Did you know that many cultures and myths tell about the Tree of Life? And many of these stories originate from the Mediterranean, near where Lehi and his family dwelt.
The Book of Mormon brought the tree of life to our attention long before modern scholarship revealed how common the tree was in ancient history. The symbol of that tree pervades the art and literature of every Mediterranean culture from centuries before the time of Lehi until well after the time of Moroni. This fact, and the fact that Lehi and Nephi portrayed the spiritual meaning of that symbol much the same way other ancient cultures portrayed it, demonstrate that the Book of Mormon is an ancient text, not an invention of the nineteenth-century social milieu.
What, in particular, were the views of the tree of life among the ancients and how well do those views correspond with the view in the Book of Mormon?
Among the closest parallels are scenes that appear on a number of small gold plates dating from the fifth century B.C. to the third century A.D., engraved in Greek and found in Italy, Sicily, Crete, and Macedonia. These plates depict the dead, wandering in the world of the shades, and warn them to avoid a destructive spring on their left. They enjoin the souls to keep to the right, where they will encounter another spring beside a white cypress tree.
After pausing for refreshment and nourishment from the spring and the tree, the wanderers continue to the lake of memory, where, after responding appropriately to questions posed by the lake guardians, the travelers receive eternal memories and enter into the gods’ presence. The texts on many of the plates state that those who successfully complete the journey become gods themselves.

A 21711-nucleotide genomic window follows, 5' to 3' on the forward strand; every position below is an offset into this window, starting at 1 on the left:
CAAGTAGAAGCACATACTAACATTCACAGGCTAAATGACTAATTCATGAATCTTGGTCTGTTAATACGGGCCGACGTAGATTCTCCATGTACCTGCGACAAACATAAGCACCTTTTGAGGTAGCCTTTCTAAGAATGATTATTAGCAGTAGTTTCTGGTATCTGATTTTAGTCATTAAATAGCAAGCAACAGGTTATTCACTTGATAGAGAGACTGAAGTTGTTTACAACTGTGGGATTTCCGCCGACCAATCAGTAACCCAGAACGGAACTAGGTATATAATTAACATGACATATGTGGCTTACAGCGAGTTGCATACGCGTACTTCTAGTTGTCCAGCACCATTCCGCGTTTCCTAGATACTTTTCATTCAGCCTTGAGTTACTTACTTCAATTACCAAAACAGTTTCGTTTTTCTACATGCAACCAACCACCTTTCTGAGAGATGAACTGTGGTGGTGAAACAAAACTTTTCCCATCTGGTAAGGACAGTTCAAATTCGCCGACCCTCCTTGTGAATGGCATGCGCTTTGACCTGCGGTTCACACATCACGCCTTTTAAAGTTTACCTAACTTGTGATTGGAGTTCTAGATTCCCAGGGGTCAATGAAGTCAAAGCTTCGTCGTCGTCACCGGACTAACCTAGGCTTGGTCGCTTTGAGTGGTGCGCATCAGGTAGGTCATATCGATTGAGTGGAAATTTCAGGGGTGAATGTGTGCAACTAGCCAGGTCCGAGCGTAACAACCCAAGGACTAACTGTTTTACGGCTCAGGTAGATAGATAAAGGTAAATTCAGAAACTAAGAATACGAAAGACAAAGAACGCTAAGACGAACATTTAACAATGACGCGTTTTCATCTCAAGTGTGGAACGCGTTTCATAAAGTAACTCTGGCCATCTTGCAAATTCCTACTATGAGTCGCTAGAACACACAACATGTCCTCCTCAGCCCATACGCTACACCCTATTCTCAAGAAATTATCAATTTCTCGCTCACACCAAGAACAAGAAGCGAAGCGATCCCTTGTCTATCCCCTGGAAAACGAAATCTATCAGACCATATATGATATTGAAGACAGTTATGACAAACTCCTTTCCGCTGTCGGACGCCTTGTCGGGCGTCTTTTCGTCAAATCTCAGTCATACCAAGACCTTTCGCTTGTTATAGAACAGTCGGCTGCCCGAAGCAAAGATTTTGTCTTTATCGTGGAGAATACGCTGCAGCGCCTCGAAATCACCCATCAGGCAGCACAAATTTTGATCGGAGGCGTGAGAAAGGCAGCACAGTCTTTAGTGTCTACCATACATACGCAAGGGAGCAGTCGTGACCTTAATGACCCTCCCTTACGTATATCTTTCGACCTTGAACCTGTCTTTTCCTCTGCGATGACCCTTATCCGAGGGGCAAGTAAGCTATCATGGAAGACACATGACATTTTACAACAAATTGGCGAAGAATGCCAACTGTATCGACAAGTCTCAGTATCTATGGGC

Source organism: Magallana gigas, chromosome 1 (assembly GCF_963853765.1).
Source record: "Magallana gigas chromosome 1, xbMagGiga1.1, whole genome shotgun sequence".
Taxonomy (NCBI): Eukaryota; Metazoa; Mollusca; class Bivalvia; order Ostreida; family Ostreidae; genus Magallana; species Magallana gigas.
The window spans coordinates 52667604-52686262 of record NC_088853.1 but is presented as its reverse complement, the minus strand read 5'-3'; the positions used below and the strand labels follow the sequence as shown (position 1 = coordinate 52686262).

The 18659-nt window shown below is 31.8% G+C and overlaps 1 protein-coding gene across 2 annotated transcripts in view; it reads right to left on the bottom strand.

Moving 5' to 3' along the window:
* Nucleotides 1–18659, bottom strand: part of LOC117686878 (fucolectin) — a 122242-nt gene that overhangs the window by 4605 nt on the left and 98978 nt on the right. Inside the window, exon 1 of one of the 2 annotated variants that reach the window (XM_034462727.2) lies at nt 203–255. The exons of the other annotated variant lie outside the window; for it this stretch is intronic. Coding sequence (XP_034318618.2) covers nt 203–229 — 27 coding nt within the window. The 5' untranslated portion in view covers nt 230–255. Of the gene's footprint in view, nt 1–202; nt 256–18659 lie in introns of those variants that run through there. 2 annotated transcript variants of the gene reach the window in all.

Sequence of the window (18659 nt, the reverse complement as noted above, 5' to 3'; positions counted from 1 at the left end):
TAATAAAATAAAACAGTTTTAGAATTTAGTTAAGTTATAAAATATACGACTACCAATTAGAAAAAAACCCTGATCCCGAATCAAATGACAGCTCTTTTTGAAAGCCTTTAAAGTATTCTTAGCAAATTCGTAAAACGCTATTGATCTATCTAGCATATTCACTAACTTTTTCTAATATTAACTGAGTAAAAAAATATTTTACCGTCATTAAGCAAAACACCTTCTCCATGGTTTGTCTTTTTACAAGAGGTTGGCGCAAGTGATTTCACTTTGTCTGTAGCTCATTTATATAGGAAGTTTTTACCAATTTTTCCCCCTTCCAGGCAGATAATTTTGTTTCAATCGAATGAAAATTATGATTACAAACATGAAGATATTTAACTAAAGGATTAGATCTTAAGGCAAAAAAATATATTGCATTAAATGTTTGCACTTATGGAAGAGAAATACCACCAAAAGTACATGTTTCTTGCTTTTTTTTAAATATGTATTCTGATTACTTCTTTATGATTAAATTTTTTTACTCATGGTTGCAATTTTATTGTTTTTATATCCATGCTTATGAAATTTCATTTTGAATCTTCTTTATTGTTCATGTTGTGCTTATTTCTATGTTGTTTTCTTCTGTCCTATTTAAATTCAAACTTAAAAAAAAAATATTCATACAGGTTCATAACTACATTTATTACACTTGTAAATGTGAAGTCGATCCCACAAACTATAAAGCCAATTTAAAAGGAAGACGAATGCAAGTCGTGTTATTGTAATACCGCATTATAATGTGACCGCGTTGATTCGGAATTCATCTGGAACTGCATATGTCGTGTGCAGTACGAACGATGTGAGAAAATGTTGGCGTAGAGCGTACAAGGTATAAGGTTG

Commentators agree that the cypress tree is a tree of life symbol, the spring nearby is a spring of life, and the other spring is a source of forgetfulness and punishment. They also agree that the most likely origin for the mythology is Egypt. The similarities to the Book of Mormon account are striking, inviting comparison with the more detailed descriptions in that book of the river of filthy water, the tree that gives sustenance, the fountain of living water, the questions at judgment, and the disciples who attain exaltation.
It is difficult to say why tree of life accounts are so prevalent and why they are all similar. One possible reason is that they may have had a common source: the encounter Adam and Eve had with the two trees in the Garden of Eden.